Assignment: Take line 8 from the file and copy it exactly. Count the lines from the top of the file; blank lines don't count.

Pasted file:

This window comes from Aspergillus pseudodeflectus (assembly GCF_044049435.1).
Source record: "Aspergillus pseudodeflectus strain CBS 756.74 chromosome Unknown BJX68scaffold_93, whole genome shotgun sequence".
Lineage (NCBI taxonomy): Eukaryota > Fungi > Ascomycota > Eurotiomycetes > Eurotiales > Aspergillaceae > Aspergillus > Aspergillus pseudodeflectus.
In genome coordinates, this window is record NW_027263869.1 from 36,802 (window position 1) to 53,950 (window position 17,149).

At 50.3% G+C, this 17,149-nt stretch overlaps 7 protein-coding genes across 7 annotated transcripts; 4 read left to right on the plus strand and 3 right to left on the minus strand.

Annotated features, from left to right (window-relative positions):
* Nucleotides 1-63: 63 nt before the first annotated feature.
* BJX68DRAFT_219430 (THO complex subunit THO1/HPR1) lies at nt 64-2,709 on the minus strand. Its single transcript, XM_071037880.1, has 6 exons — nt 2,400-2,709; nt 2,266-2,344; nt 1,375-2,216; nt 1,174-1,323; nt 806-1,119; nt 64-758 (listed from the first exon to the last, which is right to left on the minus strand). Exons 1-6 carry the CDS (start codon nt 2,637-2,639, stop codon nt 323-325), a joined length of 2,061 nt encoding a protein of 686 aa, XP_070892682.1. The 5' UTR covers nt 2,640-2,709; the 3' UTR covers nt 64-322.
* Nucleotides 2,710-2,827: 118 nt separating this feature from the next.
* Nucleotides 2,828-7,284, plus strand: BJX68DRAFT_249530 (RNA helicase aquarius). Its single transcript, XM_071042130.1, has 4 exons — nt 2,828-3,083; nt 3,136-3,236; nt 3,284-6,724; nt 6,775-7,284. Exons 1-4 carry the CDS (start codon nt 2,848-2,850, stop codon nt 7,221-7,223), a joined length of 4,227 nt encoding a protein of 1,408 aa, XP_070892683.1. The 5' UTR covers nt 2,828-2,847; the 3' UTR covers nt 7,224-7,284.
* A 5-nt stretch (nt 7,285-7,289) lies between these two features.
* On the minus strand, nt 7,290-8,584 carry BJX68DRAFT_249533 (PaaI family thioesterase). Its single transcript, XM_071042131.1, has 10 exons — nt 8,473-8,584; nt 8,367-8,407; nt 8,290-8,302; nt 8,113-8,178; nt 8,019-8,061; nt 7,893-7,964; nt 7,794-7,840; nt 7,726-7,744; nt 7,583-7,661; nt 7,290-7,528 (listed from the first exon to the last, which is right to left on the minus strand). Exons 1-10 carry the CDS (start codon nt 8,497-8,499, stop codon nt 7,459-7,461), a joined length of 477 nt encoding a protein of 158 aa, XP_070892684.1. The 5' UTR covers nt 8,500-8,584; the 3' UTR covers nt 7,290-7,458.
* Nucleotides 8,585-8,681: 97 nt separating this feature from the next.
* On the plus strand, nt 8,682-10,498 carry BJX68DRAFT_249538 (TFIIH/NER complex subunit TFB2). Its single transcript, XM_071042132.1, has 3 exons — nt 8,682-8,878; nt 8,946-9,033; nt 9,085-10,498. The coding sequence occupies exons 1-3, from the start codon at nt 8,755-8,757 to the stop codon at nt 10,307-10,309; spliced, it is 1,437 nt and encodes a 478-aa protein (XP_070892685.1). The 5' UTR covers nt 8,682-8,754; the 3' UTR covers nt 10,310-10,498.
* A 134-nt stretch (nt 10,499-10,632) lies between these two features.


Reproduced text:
* BJX68DRAFT_219430 (THO complex subunit THO1/HPR1) lies at nt 64-2,709 on the minus strand. Its single transcript, XM_071037880.1, has 6 exons — nt 2,400-2,709; nt 2,266-2,344; nt 1,375-2,216; nt 1,174-1,323; nt 806-1,119; nt 64-758 (listed from the first exon to the last, which is right to left on the minus strand). Exons 1-6 carry the CDS (start codon nt 2,637-2,639, stop codon nt 323-325), a joined length of 2,061 nt encoding a protein of 686 aa, XP_070892682.1. The 5' UTR covers nt 2,640-2,709; the 3' UTR covers nt 64-322.